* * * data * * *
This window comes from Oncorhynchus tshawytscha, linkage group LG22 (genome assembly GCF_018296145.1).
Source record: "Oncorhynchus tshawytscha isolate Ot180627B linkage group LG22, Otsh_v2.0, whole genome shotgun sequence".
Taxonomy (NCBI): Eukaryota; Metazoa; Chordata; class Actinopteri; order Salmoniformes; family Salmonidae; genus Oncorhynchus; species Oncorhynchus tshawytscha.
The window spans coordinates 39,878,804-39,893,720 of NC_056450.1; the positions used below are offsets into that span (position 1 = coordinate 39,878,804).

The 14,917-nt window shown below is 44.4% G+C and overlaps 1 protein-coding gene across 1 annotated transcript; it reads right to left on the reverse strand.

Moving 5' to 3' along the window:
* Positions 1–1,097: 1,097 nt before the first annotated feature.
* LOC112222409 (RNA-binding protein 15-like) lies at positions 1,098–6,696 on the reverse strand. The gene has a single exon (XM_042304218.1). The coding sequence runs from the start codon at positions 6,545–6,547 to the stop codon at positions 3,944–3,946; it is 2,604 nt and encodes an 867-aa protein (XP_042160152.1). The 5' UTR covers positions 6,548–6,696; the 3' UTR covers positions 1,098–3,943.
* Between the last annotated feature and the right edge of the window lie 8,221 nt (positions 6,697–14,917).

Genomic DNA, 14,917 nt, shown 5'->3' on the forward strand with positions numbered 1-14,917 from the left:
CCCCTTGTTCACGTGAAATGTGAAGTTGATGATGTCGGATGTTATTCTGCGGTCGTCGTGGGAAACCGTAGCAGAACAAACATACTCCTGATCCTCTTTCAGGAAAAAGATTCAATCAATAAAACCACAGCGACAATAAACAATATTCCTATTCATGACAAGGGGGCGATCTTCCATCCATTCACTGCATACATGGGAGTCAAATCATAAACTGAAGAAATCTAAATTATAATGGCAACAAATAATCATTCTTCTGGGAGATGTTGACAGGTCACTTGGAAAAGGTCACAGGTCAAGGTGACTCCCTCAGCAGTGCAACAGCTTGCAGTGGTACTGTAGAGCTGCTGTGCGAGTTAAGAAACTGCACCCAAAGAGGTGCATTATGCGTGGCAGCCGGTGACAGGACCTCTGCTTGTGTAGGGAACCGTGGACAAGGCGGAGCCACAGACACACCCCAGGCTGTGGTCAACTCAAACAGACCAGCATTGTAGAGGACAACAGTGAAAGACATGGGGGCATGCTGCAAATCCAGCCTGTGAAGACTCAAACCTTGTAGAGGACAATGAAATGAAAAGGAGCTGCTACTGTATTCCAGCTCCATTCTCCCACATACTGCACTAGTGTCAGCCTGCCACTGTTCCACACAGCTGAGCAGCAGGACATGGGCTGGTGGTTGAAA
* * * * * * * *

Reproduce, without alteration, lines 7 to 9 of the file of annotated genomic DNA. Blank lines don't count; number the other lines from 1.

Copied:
* Positions 1–1,097: 1,097 nt before the first annotated feature.
* LOC112222409 (RNA-binding protein 15-like) lies at positions 1,098–6,696 on the reverse strand. The gene has a single exon (XM_042304218.1). The coding sequence runs from the start codon at positions 6,545–6,547 to the stop codon at positions 3,944–3,946; it is 2,604 nt and encodes an 867-aa protein (XP_042160152.1). The 5' UTR covers positions 6,548–6,696; the 3' UTR covers positions 1,098–3,943.
* Between the last annotated feature and the right edge of the window lie 8,221 nt (positions 6,697–14,917).